Stories in Stone

Humans have built with stone since -- well, since the Stone Age. In the process we've gone from living lightly on the land to covering it up with our cities and works. But as David B. Williams shows in Stories in Stone, the edifices we cobble together don't only erase or obscure; if seen aright, they tell the story of the earth as well. Fuming rivers of magma, the tides and currents of ancient shallow seas, the life and death of teeming generations of long-extinct creatures of the deep -- these tales are legible in the bedding planes and patina of the building stones found in skyscrapers and old filling stations alike. Generating a broad palette of stones of varied colors and characteristics, those ancient conflicts and confluences made certain kinds of quarrying and building possible. Williams is an engaging writer, able to to mobilize both geology and the pathetic fallacy, as when he points out that the granite boulders used by the famously alienated poet Robinson Jeffers in building his aerie, Tor House, were themselves strangers of a kind, forged in isolation from the surrounding bedrock by the kind of seismic caprice that still rules the California crust. Pursuing the economic and architectural history of brownstone, revealing the tectonic violence that made the garish pinks and greens of Minnesota's once-popular Morton stone, or explaining the tidal forces that made Carrara marble a building material both sublime and fragile, Williams coaxes us to remember the sentiment of Duke Senior in As You Like It, to listen more intently for "sermons in stones, and good in every thing."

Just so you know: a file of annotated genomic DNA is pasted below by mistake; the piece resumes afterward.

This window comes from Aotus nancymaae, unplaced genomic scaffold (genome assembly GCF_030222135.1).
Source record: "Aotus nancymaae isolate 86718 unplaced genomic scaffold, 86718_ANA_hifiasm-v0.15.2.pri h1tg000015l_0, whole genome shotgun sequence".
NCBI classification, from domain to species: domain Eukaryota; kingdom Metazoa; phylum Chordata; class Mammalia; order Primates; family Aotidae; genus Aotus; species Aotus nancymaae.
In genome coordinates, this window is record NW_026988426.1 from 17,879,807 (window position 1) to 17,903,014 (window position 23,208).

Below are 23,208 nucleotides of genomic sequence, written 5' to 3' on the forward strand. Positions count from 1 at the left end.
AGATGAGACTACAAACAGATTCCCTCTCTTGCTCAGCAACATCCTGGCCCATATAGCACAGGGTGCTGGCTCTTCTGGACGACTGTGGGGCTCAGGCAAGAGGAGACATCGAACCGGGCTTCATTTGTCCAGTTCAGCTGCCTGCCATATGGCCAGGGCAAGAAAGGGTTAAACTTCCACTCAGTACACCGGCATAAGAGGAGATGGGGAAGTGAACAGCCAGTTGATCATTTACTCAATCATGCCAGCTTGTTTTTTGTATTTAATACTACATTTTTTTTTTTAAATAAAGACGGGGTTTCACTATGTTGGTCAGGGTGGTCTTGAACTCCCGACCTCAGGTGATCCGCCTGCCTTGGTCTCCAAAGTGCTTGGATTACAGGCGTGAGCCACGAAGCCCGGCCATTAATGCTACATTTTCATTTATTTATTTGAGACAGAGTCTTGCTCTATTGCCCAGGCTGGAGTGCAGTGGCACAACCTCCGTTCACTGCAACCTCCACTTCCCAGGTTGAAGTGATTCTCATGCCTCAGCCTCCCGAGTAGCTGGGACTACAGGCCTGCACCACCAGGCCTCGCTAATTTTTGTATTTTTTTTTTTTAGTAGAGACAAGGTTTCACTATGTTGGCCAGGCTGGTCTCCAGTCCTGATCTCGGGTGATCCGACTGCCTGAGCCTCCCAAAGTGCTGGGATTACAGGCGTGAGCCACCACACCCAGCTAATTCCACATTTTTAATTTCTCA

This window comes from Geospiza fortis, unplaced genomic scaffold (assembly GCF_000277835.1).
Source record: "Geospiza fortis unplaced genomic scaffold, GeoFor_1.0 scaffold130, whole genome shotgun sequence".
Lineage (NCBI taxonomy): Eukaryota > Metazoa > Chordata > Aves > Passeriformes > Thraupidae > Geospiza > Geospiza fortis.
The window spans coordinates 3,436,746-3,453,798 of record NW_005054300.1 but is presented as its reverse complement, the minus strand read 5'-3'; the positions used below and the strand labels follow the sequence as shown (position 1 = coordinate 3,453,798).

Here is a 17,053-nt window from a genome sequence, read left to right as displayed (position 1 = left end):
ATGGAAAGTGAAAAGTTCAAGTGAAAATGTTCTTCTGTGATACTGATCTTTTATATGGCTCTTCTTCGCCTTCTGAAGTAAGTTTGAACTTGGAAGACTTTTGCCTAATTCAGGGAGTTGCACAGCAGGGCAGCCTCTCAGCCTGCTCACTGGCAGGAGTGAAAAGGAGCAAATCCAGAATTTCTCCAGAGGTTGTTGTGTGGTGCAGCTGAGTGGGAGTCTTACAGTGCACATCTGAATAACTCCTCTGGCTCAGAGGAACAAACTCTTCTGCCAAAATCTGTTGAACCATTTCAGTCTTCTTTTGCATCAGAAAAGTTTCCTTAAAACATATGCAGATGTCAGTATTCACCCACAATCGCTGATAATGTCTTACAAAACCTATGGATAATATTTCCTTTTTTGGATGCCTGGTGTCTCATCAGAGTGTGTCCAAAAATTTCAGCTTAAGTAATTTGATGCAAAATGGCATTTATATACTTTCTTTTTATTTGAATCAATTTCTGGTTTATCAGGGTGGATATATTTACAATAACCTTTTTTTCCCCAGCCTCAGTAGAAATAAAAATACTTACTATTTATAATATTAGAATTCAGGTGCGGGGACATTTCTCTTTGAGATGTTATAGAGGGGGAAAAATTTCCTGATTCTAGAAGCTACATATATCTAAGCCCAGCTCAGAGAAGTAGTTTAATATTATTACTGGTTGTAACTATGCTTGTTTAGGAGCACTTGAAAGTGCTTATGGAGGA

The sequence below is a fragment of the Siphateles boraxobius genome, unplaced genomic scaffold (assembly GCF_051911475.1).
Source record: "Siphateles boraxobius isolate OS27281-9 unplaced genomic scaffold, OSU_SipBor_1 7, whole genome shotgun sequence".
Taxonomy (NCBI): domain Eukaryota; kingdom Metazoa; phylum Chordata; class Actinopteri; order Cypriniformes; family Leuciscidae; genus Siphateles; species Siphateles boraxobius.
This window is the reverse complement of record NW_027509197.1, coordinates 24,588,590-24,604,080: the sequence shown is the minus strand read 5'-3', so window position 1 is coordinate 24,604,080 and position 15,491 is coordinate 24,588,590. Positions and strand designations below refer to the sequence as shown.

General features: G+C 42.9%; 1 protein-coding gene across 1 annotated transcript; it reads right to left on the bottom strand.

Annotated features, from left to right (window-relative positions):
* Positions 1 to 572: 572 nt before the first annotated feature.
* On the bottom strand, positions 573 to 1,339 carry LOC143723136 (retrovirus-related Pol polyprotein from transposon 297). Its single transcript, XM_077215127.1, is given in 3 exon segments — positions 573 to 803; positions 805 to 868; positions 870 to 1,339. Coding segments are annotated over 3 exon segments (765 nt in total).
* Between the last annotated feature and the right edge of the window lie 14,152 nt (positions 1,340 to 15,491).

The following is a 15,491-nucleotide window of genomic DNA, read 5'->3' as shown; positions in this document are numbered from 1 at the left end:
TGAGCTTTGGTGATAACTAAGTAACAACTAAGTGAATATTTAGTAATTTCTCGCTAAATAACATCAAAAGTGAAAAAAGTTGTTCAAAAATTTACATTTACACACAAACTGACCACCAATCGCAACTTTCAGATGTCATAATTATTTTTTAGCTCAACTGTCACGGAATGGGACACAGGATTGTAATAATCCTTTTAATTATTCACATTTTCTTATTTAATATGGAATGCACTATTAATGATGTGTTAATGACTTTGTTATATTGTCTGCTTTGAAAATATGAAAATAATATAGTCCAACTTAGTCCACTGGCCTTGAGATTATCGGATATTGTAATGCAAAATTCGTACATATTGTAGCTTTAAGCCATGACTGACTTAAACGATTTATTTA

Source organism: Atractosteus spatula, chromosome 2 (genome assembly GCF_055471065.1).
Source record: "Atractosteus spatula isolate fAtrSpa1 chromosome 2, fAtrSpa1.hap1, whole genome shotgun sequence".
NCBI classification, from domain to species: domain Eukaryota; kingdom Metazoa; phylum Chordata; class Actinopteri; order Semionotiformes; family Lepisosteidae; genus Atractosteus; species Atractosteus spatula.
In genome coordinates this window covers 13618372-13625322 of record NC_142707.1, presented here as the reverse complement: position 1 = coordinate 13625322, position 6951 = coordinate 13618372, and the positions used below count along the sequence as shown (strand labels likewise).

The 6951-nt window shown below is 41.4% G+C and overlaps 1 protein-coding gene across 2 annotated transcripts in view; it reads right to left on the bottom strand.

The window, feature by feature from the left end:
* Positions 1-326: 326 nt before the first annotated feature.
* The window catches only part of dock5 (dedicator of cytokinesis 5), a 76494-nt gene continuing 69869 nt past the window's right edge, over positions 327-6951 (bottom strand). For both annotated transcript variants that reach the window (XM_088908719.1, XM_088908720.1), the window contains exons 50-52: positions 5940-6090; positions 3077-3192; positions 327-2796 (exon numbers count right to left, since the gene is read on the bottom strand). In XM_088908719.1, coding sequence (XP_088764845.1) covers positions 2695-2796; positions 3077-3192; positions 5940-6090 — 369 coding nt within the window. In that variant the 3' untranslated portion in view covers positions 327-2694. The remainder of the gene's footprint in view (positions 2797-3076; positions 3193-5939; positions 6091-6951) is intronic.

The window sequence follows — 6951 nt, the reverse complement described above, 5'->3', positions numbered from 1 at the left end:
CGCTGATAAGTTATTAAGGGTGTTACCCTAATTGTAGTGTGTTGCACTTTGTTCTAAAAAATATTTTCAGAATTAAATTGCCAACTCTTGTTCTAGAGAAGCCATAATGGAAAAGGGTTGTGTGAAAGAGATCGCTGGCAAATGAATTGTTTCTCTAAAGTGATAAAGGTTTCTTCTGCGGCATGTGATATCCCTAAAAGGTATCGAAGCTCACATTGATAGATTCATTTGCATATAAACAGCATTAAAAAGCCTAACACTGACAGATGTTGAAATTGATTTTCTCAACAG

April 18: "[W]ould it be too bold to imagine that all warm-blooded animals have arisen from one living filament…?"

Donna Tartt's The Goldfinch is the winner of the 2014 Pulitzer Prize for Fiction. James Parker calls this Dickensian coming-of-age novel "an enveloping…

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